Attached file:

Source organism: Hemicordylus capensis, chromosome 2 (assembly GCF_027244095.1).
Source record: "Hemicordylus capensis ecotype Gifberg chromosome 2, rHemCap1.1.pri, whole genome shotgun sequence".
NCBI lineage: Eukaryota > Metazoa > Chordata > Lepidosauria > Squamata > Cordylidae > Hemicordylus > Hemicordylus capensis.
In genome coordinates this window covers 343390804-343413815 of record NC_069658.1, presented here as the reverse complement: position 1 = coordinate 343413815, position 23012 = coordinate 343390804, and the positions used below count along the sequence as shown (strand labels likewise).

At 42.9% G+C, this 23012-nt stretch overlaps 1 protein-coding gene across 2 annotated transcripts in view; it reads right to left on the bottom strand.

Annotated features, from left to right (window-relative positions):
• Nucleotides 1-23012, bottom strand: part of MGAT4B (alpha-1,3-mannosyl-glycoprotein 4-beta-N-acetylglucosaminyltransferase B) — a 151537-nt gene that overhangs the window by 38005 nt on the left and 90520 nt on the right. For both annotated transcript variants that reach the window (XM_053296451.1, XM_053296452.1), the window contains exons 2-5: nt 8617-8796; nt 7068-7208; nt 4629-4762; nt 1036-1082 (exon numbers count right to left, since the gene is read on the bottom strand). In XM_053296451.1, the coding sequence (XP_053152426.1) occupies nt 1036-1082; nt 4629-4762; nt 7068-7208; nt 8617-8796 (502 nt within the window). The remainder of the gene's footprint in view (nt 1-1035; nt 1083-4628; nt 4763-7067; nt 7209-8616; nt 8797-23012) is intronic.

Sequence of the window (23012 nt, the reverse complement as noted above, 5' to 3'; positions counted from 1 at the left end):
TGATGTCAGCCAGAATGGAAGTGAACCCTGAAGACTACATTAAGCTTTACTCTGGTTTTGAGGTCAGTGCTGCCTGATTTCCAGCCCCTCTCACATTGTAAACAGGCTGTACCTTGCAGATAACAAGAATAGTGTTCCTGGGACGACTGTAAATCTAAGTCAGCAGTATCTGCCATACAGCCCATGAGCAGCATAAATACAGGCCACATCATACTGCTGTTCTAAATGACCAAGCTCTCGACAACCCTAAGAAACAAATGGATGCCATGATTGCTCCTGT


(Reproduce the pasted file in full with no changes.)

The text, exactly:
Source organism: Hemicordylus capensis, chromosome 2 (assembly GCF_027244095.1).
Source record: "Hemicordylus capensis ecotype Gifberg chromosome 2, rHemCap1.1.pri, whole genome shotgun sequence".
NCBI lineage: Eukaryota > Metazoa > Chordata > Lepidosauria > Squamata > Cordylidae > Hemicordylus > Hemicordylus capensis.
In genome coordinates this window covers 343390804-343413815 of record NC_069658.1, presented here as the reverse complement: position 1 = coordinate 343413815, position 23012 = coordinate 343390804, and the positions used below count along the sequence as shown (strand labels likewise).

At 42.9% G+C, this 23012-nt stretch overlaps 1 protein-coding gene across 2 annotated transcripts in view; it reads right to left on the bottom strand.

Annotated features, from left to right (window-relative positions):
• Nucleotides 1-23012, bottom strand: part of MGAT4B (alpha-1,3-mannosyl-glycoprotein 4-beta-N-acetylglucosaminyltransferase B) — a 151537-nt gene that overhangs the window by 38005 nt on the left and 90520 nt on the right. For both annotated transcript variants that reach the window (XM_053296451.1, XM_053296452.1), the window contains exons 2-5: nt 8617-8796; nt 7068-7208; nt 4629-4762; nt 1036-1082 (exon numbers count right to left, since the gene is read on the bottom strand). In XM_053296451.1, the coding sequence (XP_053152426.1) occupies nt 1036-1082; nt 4629-4762; nt 7068-7208; nt 8617-8796 (502 nt within the window). The remainder of the gene's footprint in view (nt 1-1035; nt 1083-4628; nt 4763-7067; nt 7209-8616; nt 8797-23012) is intronic.

Sequence of the window (23012 nt, the reverse complement as noted above, 5' to 3'; positions counted from 1 at the left end):
TGATGTCAGCCAGAATGGAAGTGAACCCTGAAGACTACATTAAGCTTTACTCTGGTTTTGAGGTCAGTGCTGCCTGATTTCCAGCCCCTCTCACATTGTAAACAGGCTGTACCTTGCAGATAACAAGAATAGTGTTCCTGGGACGACTGTAAATCTAAGTCAGCAGTATCTGCCATACAGCCCATGAGCAGCATAAATACAGGCCACATCATACTGCTGTTCTAAATGACCAAGCTCTCGACAACCCTAAGAAACAAATGGATGCCATGATTGCTCCTGT